OG: It will be a G2+X world, meaning that the U.S. and China will co-lead, maybe followed by India or potentially Europe. In this world of wobbly poles, we are going to be seeing permanently shifting circles of allegiance with second tier economies, like Brazil, Turkey and others switching ‘clubs’  on an issue-by-issue basis. Board members and top executives will have to navigate this. It will mean weaving “Alt Asia” – India, Indonesia, Malaysia, Singapore, Vietnam, Thailand, Philippines, New Zealand, and Australia which together have a bigger population and GDP than China – into the supply chains to create resilience. That doesn’t necessarily mean leaving China, depending on your industry and technology, but it does mean being ready to switch suppliers with agility on short notice. You can only do that efficiently with cognitive technologies and platforms that allow this brokerage and pre-qualification of partners ahead of time.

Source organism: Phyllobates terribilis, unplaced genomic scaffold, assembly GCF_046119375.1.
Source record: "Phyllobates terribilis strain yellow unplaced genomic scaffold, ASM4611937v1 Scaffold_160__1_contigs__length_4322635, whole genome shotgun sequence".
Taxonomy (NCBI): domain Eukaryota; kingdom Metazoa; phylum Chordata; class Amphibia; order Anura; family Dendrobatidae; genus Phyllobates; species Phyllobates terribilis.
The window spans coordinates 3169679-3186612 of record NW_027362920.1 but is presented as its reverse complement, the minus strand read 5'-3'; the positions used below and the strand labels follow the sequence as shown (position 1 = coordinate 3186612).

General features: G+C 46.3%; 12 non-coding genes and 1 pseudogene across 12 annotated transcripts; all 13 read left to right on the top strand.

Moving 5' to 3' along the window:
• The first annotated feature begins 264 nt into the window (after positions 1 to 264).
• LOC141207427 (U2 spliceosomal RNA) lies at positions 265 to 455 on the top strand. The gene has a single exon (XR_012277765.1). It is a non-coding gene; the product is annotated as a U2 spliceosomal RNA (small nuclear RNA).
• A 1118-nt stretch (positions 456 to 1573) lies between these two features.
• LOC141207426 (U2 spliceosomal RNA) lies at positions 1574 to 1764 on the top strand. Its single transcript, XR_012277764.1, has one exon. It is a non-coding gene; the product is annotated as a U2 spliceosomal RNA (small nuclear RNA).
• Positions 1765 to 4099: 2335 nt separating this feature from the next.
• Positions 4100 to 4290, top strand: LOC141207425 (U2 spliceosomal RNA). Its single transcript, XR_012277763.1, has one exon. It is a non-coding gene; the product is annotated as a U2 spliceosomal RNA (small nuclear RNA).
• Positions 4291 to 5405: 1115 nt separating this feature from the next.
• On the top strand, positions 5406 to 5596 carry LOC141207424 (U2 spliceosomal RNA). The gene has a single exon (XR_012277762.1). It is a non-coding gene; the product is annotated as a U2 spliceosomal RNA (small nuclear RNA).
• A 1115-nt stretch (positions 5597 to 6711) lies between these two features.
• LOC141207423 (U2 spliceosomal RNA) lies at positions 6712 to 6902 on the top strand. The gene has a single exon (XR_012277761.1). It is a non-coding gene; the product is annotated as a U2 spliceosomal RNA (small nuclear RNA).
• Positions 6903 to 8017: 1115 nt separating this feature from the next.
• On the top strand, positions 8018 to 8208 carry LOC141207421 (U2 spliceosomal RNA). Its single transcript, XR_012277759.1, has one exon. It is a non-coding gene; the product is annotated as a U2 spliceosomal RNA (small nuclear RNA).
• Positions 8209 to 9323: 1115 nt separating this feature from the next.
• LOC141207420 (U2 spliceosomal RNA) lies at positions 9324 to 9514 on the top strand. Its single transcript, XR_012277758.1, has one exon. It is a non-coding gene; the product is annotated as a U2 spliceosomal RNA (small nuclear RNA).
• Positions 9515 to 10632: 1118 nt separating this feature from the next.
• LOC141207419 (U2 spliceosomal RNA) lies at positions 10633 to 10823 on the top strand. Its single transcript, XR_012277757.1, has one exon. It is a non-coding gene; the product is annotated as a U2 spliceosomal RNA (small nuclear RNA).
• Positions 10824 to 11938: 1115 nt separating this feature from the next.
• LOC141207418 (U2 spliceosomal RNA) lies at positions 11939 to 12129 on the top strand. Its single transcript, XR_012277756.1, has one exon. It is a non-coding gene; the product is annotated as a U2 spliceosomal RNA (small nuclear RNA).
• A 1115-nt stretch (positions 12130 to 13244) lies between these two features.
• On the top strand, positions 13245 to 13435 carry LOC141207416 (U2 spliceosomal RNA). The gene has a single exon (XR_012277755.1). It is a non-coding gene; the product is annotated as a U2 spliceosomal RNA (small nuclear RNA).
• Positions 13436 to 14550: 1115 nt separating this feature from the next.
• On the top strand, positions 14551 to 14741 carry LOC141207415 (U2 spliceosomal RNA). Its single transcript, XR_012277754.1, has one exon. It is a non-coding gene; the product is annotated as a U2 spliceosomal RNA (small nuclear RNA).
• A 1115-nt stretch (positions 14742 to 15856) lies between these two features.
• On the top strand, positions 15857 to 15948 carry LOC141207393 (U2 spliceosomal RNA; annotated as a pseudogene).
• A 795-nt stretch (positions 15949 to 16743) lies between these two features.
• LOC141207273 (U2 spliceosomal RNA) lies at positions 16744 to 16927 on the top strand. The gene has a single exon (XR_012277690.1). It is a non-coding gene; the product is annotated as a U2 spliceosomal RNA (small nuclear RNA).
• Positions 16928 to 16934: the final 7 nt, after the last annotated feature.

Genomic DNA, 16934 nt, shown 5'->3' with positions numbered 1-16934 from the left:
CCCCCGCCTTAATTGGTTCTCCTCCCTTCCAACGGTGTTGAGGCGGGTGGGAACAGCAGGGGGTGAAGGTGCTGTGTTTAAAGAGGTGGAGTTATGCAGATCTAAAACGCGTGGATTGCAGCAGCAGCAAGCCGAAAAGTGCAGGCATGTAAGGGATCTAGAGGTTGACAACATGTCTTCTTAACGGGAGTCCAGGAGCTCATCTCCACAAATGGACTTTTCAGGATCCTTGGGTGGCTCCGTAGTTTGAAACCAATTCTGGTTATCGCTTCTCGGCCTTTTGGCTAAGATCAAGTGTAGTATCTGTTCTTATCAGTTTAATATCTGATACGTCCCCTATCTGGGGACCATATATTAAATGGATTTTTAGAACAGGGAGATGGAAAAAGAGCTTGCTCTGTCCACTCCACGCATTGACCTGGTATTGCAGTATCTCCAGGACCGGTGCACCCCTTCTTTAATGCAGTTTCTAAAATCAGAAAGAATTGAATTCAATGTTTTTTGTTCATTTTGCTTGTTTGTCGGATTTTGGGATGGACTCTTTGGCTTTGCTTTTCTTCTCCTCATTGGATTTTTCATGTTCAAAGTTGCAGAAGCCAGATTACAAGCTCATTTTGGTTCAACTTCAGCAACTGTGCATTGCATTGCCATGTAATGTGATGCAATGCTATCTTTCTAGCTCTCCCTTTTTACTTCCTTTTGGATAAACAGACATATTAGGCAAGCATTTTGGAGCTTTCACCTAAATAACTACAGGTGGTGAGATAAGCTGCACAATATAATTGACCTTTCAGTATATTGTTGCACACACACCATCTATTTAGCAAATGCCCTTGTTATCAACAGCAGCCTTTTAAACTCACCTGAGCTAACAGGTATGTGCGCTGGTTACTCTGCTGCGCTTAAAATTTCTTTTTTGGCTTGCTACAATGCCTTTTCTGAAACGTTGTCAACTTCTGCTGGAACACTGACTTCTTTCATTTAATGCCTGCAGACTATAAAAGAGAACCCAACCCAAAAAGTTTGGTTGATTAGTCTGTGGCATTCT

Q: What kind of corporate leadership is required?

OG: We need new leaders who will create an agile strategy and bridge that with smart tech. It requires seeing new patterns and principles, something that’s been called ‘Zeroth-Principles Thinking’, stepping away from old thinking patterns and reliance on old principles. It also means re-framing and recasting how we define efficiency. Leaders need to get trained in system diagnostics thinking, the ability to understand the different subsystems and their fragility. They also need to hone their ability to have empathy across clubs and tribes so as to cut mutual win-win deals that lead to business continuity despite external contextual discontinuity. It is a complex design challenge. It is easy for executives to listen to the complexity and put their heads in the sand and think ‘I am going to wait for someone smarter than me to figure this out.’ That is the wrong attitude and it’s going to get you into major trouble. If you go down this path you will get blown out of the water by smaller, more agile players that are ‘network native’ and are combining virtual, decentralized organizational forms with centralized situational awareness.